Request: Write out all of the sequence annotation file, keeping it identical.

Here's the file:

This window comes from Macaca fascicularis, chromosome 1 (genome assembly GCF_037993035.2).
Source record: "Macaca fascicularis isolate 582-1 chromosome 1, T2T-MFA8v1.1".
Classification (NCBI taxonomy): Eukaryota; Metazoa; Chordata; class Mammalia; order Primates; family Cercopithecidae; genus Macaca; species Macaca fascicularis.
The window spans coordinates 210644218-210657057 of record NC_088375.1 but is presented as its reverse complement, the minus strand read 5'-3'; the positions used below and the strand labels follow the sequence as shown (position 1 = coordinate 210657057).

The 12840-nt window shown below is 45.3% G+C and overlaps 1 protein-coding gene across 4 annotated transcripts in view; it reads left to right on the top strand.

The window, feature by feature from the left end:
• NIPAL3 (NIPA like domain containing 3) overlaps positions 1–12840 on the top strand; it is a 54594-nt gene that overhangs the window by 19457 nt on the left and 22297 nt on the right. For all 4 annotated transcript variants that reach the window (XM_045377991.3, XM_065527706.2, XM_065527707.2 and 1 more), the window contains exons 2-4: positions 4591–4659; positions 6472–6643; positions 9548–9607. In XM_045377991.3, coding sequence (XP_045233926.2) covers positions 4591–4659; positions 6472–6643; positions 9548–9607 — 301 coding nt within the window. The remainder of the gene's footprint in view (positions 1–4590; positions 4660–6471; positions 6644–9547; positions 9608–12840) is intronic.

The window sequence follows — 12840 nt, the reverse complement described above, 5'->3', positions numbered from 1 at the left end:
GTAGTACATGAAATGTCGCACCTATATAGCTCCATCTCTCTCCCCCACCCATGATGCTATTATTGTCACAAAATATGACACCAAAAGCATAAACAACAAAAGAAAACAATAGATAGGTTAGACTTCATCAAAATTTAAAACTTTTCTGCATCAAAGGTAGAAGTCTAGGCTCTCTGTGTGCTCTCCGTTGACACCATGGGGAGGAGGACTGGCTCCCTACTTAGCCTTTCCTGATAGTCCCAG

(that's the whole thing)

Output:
This window comes from Macaca fascicularis, chromosome 1 (genome assembly GCF_037993035.2).
Source record: "Macaca fascicularis isolate 582-1 chromosome 1, T2T-MFA8v1.1".
Classification (NCBI taxonomy): Eukaryota; Metazoa; Chordata; class Mammalia; order Primates; family Cercopithecidae; genus Macaca; species Macaca fascicularis.
The window spans coordinates 210644218-210657057 of record NC_088375.1 but is presented as its reverse complement, the minus strand read 5'-3'; the positions used below and the strand labels follow the sequence as shown (position 1 = coordinate 210657057).

The 12840-nt window shown below is 45.3% G+C and overlaps 1 protein-coding gene across 4 annotated transcripts in view; it reads left to right on the top strand.

The window, feature by feature from the left end:
• NIPAL3 (NIPA like domain containing 3) overlaps positions 1–12840 on the top strand; it is a 54594-nt gene that overhangs the window by 19457 nt on the left and 22297 nt on the right. For all 4 annotated transcript variants that reach the window (XM_045377991.3, XM_065527706.2, XM_065527707.2 and 1 more), the window contains exons 2-4: positions 4591–4659; positions 6472–6643; positions 9548–9607. In XM_045377991.3, coding sequence (XP_045233926.2) covers positions 4591–4659; positions 6472–6643; positions 9548–9607 — 301 coding nt within the window. The remainder of the gene's footprint in view (positions 1–4590; positions 4660–6471; positions 6644–9547; positions 9608–12840) is intronic.

The window sequence follows — 12840 nt, the reverse complement described above, 5'->3', positions numbered from 1 at the left end:
GTAGTACATGAAATGTCGCACCTATATAGCTCCATCTCTCTCCCCCACCCATGATGCTATTATTGTCACAAAATATGACACCAAAAGCATAAACAACAAAAGAAAACAATAGATAGGTTAGACTTCATCAAAATTTAAAACTTTTCTGCATCAAAGGTAGAAGTCTAGGCTCTCTGTGTGCTCTCCGTTGACACCATGGGGAGGAGGACTGGCTCCCTACTTAGCCTTTCCTGATAGTCCCAG